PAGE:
El renacuajo paseador

(By Rafael Pombo. Adapted by Paola Ferate-Soto.)

El hijo de rana, Rinrín renacuajo


salió esta mañana muy tieso y muy majo


con pantalón corto, corbata a la moda


sombrero encintado y chupa de boda.

-¡Muchacho, no salgas¡- le grita mamá


pero él hace un gesto y orondo se va.

Halló en el camino, a un ratón vecino


Y le dijo: -¡Amigo venga usted conmigo!


Visitemos juntos a doña ratona,


habrá francachela y habrá comilona.

A poco llegaron, y avanza ratón,


Estírase el cuello, coge el aldabón,


Da dos o tres golpes, preguntan: ¿quién es?


-Yo doña ratona, beso a usted los pies.

¿Está usted en casa? -Sí señor sí estoy,


y celebro mucho ver a ustedes hoy;


estaba en mi oficio, hilando algodón,


pero eso no importa; bienvenidos son.

Se hicieron la venia, se dieron la mano,


y dice Ratico, que es más veterano:


Mi amigo el de verde rabia de calor.


Démele un refresco, hágame el favor.

Y en tanto que el pillo consume la jarra


mandó la señora traer la guitarra


y a renacuajo le pide que cante


versitos alegres, tonada elegante.

-¡Ay! de mil amores lo hiciera, señora,


pero es imposible darle gusto ahora,


que tengo el gaznate más seco que estopa


y me aprieta mucho esta nueva ropa.

-Lo siento infinito, responde tía rata,


aflójese un poco chaleco y corbata,


y yo mientras tanto les voy a cantar


una cancioncita muy particular.

Mas estando en esta brillante función


de baile y refrescos, guitarra y canción,


la gata y sus gatos salvan el umbral,


y vuélvese aquello el juicio final.

Doña gata vieja trinchó por la oreja


al niño Ratico maullándole: ¡Hola!


Y los niños gatos a la vieja rata


uno por la pata y otro por la cola.

Don Renacuajito mirando este asalto


tomó su sombrero, dio un tremendo salto


y abriendo la puerta con mano y narices,


se fue dando a todos noches muy felices.

Y siguió saltando tan alto y aprisa,


que perdió el sombrero, rasgó la camisa.


Se coló en la boca de un pato tragón


y éste se lo embucha de un solo estirón.

Y así concluyeron, uno, dos y tres


Ratón y Ratona, y el Rana después;


los gatos comieron y el pato cenó,


¡Y mamá Ranita solita quedó!

Stories to Tell

Tell, or play the recording, “The Legend of Sr. Frog.”The story can be found in English and in Spanish on the The Peanut Man by Maria Del Rey.

Crafts

Frog Finger Puppets

Materials

Self-adhesive wiggly eyes


Crayons or markers


White or green cardstock

Directions

In advance, trace the frog finger puppet pattern onto sturdy green or white cardstock. Precut the holes into which children will insert their fingers to make frog legs. Let the children color the frog and attach the wiggly eyes.

Estaba la rana Coloring Page

Use this coloring page available from the Ministerio de Educación y Ciencia de España, www.sgci.mec.es/usa/deparenpar/1998jun/cantar3.shtml as a craft activity for the children or as a handout for parents who are interested in learning the song, Estaba la rana cantando, provided in the songs section, above.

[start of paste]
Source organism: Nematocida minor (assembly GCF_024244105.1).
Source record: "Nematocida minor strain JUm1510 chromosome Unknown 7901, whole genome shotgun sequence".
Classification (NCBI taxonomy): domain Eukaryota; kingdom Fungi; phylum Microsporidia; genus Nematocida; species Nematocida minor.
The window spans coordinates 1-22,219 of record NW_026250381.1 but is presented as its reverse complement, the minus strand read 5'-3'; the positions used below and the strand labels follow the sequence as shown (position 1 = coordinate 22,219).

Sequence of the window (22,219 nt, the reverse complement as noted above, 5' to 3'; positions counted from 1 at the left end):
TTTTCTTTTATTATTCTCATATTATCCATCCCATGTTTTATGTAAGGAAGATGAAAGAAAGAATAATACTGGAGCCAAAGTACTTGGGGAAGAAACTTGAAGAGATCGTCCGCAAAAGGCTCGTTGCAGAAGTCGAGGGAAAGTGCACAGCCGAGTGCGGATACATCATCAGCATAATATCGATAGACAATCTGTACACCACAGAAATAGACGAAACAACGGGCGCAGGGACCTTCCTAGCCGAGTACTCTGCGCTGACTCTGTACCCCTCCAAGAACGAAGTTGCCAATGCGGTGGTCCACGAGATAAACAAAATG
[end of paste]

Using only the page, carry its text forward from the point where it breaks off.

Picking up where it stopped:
Games and Activities

We Are All Frogs and Crocodiles

Play some lively music and let the children pretend to be frogs by hopping from one end of the room to the other. Then let the children pretend that they are crocodiles by “duck-walking” and snapping their arms as if they were the crocodile’s mouth.

Sapito Sapón

This game of endurance can be found through the virtual library of the Biblioteca Luis Angel Arango, www.lablaa.org/blaavirtual/ninos/cantar/43.pdf. In this game children recite a rhyme. At the end of each time, they jump like frogs in a circle. The game is repeated until all children fall down.

Professional Resources

Alerta Sings & Canciones para el recreo by Suni Paz.

The Flannel Board Storytelling Book by Judy Sierra.

The Peanut Man: Children’s Songs And Stories From Latinamerica by Maria Del Rey.

Biblioteca Luis Ángel Arango


www.lablaa.org/para_ninos_digital.htm


This web site from the Luis Angel Arango Library in Bogotá, Colombia provides the lyrics, music, and a coloring sheet for Sapito sapón. It also includes Cantar, jugar y tocar: juegos para niños, a book written by Pilar Posada Saldarriaga, that is filled with songs, rhymes and games that are part of the Colombian folklore.

Dan Dutton’s Ballad Project


http://dandutton.com/DanDuttonsBallad/froggy.html


Contains lyrics to the song “Froggie Went A-Courting.”

Ministerio de Educación y Ciencia de España (MEC)


www.sgci.mec.es/usa/deparenpar/1998jun/cantar3.shtml


This web site is part of the Consejería de Educación y Ciencia en Estados Unidos y Canadá, which supports the work of Spanish educators that work in the United Estates and Canada. The site includes a version of the “Estaba la rana” song that may be used as a coloring page, as well as sheet music for the song.

Wolf Folklore Collection


www.lyon.edu/wolfcollection


This collection of Ozark folk songs contains transcriptions and audio files for hundreds of folksongs, among them several versions of “Froggie Went A-Courting.”

 



Texas Reading Club 2007 Programming Manual / Sail Away with Books!


Published by the Library Development Division of the Texas State Library and Archives Commission

Page last modified: June 14, 2011